Restore Your Vote: I have a felony conviction. Can I vote?
Many people wonder "can a convicted felon vote?" and assume the laws have restricted their rights. But that’s not true! While many states have some restriction on felon voting rights, most states restore the right to vote to people after they complete their sentences. In fact, up to 17 million Americans with past convictions can vote RIGHT NOW – they just don’t know it – because the felony disenfranchisement laws in every state can be confusing.
With the help of this website, you will no longer have to wonder whether you have the right to vote and will no longer have to ask, "Can I restore my right to vote?" You can answer the key questions below about your conviction(s) and determine if you are eligible to vote right now, or eligible to go through the process to restore your right to vote.
Please know that using this website is completely anonymous. We do not capture any information about you.
"This feeling is the best," said Willie Mack, after learning his convictions did not prevent him from registering to vote.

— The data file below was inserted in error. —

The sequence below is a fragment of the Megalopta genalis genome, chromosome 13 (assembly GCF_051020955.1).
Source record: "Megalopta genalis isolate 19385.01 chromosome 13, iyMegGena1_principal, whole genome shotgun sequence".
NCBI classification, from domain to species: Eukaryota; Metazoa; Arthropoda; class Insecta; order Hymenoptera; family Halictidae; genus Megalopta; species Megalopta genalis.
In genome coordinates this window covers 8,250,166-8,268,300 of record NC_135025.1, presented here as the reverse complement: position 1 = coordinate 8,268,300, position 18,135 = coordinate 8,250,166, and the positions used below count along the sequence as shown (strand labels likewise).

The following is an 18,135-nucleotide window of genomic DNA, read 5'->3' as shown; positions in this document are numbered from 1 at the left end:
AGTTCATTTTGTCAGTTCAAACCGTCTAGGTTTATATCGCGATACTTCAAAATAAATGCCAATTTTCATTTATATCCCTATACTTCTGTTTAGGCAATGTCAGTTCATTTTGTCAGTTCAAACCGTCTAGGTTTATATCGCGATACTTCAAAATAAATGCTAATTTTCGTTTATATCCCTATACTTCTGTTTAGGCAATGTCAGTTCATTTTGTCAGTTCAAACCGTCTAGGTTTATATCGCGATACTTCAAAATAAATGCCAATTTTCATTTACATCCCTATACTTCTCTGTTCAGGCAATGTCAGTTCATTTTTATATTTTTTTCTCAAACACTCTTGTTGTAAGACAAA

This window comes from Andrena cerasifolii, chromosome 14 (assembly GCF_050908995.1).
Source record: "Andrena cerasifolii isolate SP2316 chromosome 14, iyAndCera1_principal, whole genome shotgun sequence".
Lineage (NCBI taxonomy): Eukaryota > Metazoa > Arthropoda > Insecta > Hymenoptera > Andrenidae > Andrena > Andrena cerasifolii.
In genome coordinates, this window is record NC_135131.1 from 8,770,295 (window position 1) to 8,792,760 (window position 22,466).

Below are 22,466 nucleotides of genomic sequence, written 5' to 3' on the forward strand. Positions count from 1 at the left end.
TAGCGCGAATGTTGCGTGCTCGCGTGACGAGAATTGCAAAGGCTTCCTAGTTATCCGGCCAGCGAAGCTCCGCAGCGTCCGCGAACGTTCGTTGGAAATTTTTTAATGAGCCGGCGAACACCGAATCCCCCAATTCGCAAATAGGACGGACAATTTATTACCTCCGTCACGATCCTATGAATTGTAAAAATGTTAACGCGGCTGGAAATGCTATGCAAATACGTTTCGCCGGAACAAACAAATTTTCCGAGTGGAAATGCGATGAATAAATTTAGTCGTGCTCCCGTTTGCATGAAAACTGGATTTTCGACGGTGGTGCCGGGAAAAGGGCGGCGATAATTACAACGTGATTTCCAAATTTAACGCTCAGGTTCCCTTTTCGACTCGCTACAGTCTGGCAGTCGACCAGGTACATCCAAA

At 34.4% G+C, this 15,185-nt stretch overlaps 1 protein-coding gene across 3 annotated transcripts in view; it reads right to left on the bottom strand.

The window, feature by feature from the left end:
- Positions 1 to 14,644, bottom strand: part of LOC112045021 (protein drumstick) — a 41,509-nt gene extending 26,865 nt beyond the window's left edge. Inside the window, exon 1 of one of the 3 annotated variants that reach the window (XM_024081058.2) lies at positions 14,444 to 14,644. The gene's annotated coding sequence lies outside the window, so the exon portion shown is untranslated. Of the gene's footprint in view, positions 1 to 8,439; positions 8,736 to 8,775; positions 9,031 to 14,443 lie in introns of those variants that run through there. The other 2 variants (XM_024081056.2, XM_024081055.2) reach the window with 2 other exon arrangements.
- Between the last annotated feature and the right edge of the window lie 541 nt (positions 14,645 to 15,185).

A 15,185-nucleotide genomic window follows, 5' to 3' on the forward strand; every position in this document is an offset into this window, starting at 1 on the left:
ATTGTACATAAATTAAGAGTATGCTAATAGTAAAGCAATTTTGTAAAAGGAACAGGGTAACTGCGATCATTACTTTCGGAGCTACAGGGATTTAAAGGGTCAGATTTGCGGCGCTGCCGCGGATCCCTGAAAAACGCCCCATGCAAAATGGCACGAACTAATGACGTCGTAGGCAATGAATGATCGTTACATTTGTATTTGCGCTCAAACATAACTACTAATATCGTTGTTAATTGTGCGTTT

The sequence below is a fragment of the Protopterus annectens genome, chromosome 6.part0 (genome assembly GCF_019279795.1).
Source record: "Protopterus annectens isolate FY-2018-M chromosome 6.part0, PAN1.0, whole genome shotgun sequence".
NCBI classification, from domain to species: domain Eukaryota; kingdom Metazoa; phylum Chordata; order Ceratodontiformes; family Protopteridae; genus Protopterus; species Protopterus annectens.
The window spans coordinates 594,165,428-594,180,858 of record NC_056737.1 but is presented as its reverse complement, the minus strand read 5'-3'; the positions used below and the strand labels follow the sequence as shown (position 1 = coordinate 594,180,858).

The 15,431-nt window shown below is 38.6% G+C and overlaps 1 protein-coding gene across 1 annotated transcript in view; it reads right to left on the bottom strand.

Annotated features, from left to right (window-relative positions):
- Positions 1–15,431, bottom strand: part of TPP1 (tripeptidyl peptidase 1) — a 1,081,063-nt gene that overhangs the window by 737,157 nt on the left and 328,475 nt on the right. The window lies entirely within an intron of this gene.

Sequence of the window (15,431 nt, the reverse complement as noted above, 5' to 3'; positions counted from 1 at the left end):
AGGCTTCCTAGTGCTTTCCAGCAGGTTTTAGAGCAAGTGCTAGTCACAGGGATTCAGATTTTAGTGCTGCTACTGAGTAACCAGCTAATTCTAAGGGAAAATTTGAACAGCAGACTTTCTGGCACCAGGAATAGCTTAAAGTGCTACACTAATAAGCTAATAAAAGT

We're here to help.
If you have trouble using this tool, or have a question about your convictions, please:
Call (202) 857-0314
This website was developed by Campaign Legal Center, an organization of attorneys working in Washington, D.C. seeking to ensure that every eligible voter has access to the ballot. Learn more about us at CampaignLegal.org and our work to protect the right to vote.
CLC is working in partnership on this project with the Democracy Initiative Education Fund, a network of 69 civil rights, environmental, labor and civic organizations formed to restore the core principles of democracy and political equality. Learn more about Democracy Initiative Education Fund.
We have researched the laws in every state to help you understand your voting rights by state. But this toolkit is not an offer of legal services or legal advice. The website serves to provide the best information available to make rights restoration accessible for citizens with felony convictions. We do not guarantee that by following these steps that your voting rights will be restored; that power ultimately rests with state authorities. Also, restoration of rights processes can be complicated and unclear in some states.
If you find an error or have more information to share about the process in your state, please email RestoreYourVote@campaignlegalcenter.org.